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Posted on Sep 10, 2007 in Armchair Reading, Front Page Features

Interactive Combat Story: Korea: The Next War, Part II

By John Antal

There was no doubt that Stone’s tanks were more than a match for anything the North Koreans had, but the lieutenant knows that the North Koreans have much more on the way. The phrase, “Quantity takes on a quality of its own” will soon be put to the test.

Stone sits wet, cold, tired and scared in the pouring rain. The clock is ticking, though, and he knows it. The enemy wants this valley – badly. The Americans have stopped the lead North Korean battalion, but their opponent is willing to expend a regiment or more to take the valley. The enemy is determined and not about to give up and run back to North Korea after only one repulse.

“So far, so good,” Stone murmurs aloud to his crew. His mission is to block North Korean forces from moving west of Hills 575 and 555 along Route 51.


“Hooah, sir,” Sergeant Koslowsky replies over the tank intercom system. “Any idea when Captain Braddock and the rest of C Company will get here? I’d hate to fight this war all by ourselves.”

“As soon as I find out, you’ll be the first to know” Stone replies. “Now, let’s get ready for the next fight.”

Only an hour ago, Stone’s company commander, Captain Braddock, had radioed that he was on his way to join Stone’s platoon with the rest of C Company, 1st Battalion, 72d Armor. Since this initial report, however, Stone has not heard form anyone except the battalion scout platoon team manning an observation post on top of Hill 555.

An Abrams tank from the 7th Cavalry Regiment drives to the live-fire training range at the Korea Training Center, Republic of Korea. At the center, units rotate through training scenarios to meet yearly live-ammunition gunnery training requirements. Image Credit: DEPARTMENT OF DEFENSE

Although the enemy’s tanks and APCs are no match for his own tanks, Stone realizes that the gravest danger he faces is from North Korean anti-tank guided missiles (ATGMs). Unlike the North Korean tanks’ antiquated guns, the ATGM teams are supplied with state-of-the-art Russian-made Kornet AT-14 ATGMs. These missiles, with their tandem explosive warheads, can penetrate the armor of the Abrams.

Suddenly, Stone’s radio crackles to life as a friendly scout team occupying an observation post on Hill 555 reports that enemy APCs have arrived between Checkpoints 1 and 2.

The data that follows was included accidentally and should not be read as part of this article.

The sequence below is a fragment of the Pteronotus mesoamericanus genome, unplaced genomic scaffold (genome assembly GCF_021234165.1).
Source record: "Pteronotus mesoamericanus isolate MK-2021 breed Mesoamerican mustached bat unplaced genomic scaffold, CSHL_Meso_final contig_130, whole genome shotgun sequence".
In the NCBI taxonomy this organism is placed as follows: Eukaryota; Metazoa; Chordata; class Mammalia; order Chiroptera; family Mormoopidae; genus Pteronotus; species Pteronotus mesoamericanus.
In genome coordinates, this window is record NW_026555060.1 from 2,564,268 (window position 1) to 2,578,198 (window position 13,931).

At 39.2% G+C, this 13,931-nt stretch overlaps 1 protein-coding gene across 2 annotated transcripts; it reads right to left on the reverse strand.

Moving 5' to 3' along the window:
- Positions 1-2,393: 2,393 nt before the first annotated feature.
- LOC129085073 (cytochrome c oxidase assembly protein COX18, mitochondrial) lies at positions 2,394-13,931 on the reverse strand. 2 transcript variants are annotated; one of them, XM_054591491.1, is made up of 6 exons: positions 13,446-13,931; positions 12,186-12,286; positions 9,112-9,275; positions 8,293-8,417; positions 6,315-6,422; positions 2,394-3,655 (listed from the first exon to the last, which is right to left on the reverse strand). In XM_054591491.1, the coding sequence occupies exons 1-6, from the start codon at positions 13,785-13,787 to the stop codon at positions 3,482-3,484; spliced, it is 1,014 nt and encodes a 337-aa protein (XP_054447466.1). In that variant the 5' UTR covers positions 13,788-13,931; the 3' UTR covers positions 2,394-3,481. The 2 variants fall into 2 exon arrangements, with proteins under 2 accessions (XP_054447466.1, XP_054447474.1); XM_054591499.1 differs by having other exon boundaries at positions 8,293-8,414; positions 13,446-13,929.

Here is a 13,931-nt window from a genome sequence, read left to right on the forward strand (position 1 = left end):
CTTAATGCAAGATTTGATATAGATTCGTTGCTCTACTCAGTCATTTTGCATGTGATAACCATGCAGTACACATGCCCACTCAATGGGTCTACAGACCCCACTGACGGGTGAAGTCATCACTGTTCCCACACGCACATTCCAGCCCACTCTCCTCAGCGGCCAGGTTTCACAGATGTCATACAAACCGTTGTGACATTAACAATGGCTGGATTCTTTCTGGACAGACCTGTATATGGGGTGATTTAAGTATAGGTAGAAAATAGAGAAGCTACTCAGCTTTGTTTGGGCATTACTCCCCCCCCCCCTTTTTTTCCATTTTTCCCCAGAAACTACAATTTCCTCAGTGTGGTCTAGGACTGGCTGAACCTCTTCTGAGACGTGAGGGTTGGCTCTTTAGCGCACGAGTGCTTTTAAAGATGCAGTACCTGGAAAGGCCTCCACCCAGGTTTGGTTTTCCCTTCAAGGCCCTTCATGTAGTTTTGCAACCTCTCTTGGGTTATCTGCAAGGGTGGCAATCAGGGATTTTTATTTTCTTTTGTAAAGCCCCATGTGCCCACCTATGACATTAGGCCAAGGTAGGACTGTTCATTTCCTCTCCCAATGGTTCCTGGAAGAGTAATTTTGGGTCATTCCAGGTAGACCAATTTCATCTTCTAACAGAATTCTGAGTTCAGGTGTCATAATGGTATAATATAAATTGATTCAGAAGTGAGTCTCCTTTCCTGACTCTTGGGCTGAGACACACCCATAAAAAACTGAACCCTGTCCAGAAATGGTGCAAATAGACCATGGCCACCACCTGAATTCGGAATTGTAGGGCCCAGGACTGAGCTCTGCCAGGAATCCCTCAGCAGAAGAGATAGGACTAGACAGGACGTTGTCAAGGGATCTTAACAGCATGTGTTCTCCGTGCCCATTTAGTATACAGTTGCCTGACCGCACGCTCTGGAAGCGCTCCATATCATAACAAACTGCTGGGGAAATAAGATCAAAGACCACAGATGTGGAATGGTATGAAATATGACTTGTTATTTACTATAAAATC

“They are dismounting infantry,” the scout reports. “It’s hard to tell how many grunts they have in the valley, but it looks like a lot.”

“Any word from C Company?” Stone radios.

“Negative. I don’t have contact with C Company, battalion, or anyone but you,” the scout reports. “And it’s getting too hot here for us to stay so we are going to get off this hill before the North Koreans find us. It looks like you are on your own.”

One vital question races through Stone’s mind: “What should I do?”

The pressure of trying to decide weighs down on Stone like a 68-ton tank. Should he disobey orders and withdraw the platoon to the south? Should he stay true to Captain Braddock’s directive and try to hold the pass between Hills 555 and 575 for a little longer?

Stone keys his radio transmitter and calls Platoon Sergeant Anthony Buckner. “Status report. Over.”

“We’re in good shape,” Buckner answers. “No killed or wounded and only minor damage to Tank Three. We’re also okay on main gun rounds and machine-gun ammunition. But we are running half-full on fuel. We’ll need to refuel in seven to eight hours.”

Stone winces. The gas turbine engines of the M-1s gulp JP-8 fuel like frat boys in a chugging contest. If his tanks run out of fuel, they will become glorified pillboxes, and no matter how effective the tank’s armor, they will be easy prey for the enemy’s anti-tank gunners.

“What’s wrong with Tank Three?” Stone asks.

“It took a couple of hits on the turret,” Bucker replies. “The ballistic computer is out, but the crew can still fire battle-sight with their telescope. Don’t worry, it’s still able to shoot, move and communicate.”

“Did you hear the scout report?” Stone asks.

“Yes, and my gunner is scanning for targets. We see no movement and cannot observe Check Point 2,” Buckner answers. “The North Koreans must realize that they can’t drive us back with tanks, so my guess is they will rush us with infantry.”

“Roger that,” Stone replies.

“So what are we going to do? Do we stay here and fight it out or move off to join C Company?”

“Stand by,” Stone answers as he ducks down inside the turret and grabs the commander’s override to scan the valley. In the green tint of his night vision thermal imaging system, he searches the valley for some clue as to what the enemy’s next move will be.

Stone continues using the thermal sight to see in the dark, but observes no movement. The only thing he sees is the glowing fires from the destroyed hulls of the first wave of North Korean vehicles.

[continued on next page]

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